Perhaps most devestating in the long run was how this censure was used to divide me from my siblings. Today, I have a supportive relationship with my sister. But at the time- and to this day with my brother- this was not true. My behaviors, my failure to live up to Rick’s idea of an obediant young woman, were held up to them as a model of everything they ought to strive against being.
I think my Catholic friends might be familiar with what my behaviors were labled under different names. Lazy (Sloth) was a big one because of my lack of speed and efficiency. Angry or even violent (Wrath) when I was reduced to lashing out as resistance. Fat, chubster, and so forth (Gluttony) for hunger and later hoarding behaviors. While I avoided the traditional concept of vanity being played against me until my eating disorder had excelerated, elements of it cropped up in accusations of selfishness (Greed) and willfulness whenever I attempted to establish boundries about my self, my privacy, or my belongings. Indeed, my distress when several things I had charished as perhaps only an Autistic can were lost in our move to Pennsylvania were added to my greed and willfulness. The only “Cardinal Sin” I was not accused of in some way was lust, though I’m not sure if it was through the non-consensual labling of PWD as asexual (as opposed to labeling one’s own orientation as such) or if it was my age.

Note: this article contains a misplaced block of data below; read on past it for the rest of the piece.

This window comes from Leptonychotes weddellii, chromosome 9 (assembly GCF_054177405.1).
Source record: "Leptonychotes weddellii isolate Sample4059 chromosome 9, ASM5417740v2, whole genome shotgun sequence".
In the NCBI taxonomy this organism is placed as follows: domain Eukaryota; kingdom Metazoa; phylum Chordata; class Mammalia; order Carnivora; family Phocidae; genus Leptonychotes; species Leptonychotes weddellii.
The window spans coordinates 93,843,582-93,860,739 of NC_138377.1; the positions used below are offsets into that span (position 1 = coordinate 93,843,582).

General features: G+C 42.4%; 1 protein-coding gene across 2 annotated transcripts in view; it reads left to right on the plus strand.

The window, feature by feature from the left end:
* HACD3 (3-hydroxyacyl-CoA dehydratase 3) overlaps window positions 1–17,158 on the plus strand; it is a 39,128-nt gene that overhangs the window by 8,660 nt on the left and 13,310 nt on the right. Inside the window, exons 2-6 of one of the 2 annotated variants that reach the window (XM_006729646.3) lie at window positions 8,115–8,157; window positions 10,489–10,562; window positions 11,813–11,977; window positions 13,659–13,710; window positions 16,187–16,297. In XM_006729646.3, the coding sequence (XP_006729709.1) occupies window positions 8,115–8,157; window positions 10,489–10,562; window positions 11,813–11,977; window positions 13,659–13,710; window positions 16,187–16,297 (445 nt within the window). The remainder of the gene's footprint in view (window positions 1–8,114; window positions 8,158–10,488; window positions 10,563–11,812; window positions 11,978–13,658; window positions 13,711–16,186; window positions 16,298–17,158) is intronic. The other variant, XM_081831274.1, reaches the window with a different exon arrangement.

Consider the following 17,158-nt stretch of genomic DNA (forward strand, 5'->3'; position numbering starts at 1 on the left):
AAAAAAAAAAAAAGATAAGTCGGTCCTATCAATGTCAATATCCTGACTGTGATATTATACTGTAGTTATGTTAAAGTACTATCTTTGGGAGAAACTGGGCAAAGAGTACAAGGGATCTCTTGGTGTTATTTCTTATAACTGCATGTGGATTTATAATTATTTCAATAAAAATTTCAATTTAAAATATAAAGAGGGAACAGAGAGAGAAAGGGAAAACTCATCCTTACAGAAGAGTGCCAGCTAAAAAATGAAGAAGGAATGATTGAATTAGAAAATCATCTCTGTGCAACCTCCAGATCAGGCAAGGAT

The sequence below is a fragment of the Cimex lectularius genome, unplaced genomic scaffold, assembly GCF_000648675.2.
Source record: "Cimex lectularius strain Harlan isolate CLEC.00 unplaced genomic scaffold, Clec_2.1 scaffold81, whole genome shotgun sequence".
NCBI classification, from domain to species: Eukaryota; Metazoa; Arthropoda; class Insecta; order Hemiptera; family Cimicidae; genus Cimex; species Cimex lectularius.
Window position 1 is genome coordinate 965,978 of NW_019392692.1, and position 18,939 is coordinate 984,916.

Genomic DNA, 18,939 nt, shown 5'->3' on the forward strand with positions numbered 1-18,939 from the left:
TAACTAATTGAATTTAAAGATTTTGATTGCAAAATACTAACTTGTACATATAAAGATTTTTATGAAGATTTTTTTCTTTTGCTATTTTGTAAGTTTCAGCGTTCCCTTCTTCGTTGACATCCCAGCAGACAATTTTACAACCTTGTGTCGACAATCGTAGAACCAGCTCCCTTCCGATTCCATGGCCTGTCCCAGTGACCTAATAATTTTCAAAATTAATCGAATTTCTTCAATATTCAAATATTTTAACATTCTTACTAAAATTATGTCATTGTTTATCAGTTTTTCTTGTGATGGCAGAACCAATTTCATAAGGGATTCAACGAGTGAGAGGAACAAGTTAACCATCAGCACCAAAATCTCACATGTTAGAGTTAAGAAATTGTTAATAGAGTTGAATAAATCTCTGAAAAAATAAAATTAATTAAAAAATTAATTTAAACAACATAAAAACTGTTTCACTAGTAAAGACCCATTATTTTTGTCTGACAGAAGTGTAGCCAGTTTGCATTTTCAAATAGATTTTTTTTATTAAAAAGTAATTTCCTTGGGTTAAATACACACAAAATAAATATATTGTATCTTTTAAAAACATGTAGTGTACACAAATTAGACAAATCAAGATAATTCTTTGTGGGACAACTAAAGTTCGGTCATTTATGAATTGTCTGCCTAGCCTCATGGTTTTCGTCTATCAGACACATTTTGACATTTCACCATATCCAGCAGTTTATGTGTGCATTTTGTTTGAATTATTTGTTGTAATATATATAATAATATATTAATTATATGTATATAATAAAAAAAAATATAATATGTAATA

I could- and perhaps someday I will- write a full length book about the things that happened when my mother was not at home. I want to reaffirm right now that other than her obliviousness to what was happening my mother did right by me in every way that she could. I believe that in part the spiritual abuse she was facing- an abusive form of complementarianism combined with a religious bigotry against divorced individuals- combined with her own ADHD that allowed things to be missed. Additionally, Rick’s articulate dissmissals over my barely articulated- if you could even call it that- complaints of “unfairness” would be hard to dismiss in our society even without the abuse she was facing.
When I started this post, I didn’t realize how much spiritual abuse played into this, nor how much “willfulness” and “childishness” had been conflated. In any case, they were conflated and tied together. Indeed, any sign of so called willfulness were pointed out as evidence of why Rick’s claims that I would never grow up, that I would be perpetually incompetant to make my own choices just as a child would be. I became desperate to prove somehow that I wasn’t childish- that I wouldn’t stay a child forever.
Unable to eliminate my “childish, willful” behaviors despite my own best efforts and Rick’s “treatment,” I searched for other ways to escape this censure. The only thing left to me was to eliminated the outward trappings of childhood as much as possible. Things that I enjoyed became things to avoid at all costs. Cartoons were an especial target, even if they weren’t designed exclusively for children. We didn’t have TV- we couldn’t afford cable, and there were no channels that we recieved reception for- but we did have VHS tapes.
No longer could I enjoy, for example, the animated Hobbit and Return of the King. I forced myself to bury my distress at having lost my Disney movies (they were among the things that were lost in the move), and struggled when my brother’s interest in Beauty and the Beast and The Nightmare Before Christmas flourished as we entered our teens. Even my enjoyment as a child of puppet based television such as the Muppets or Fraggle Rock were to be eliminated.